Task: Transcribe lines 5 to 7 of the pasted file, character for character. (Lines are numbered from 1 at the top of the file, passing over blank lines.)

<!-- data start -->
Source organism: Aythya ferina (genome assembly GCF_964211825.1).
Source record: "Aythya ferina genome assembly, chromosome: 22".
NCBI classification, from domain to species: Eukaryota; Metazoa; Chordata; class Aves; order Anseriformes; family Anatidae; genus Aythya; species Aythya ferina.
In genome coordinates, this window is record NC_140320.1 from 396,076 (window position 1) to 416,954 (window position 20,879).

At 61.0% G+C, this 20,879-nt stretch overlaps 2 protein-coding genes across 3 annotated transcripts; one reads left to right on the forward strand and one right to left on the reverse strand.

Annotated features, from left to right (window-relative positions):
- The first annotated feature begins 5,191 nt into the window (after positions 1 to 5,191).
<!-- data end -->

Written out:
At 61.0% G+C, this 20,879-nt stretch overlaps 2 protein-coding genes across 3 annotated transcripts; one reads left to right on the forward strand and one right to left on the reverse strand.

Annotated features, from left to right (window-relative positions):
- The first annotated feature begins 5,191 nt into the window (after positions 1 to 5,191).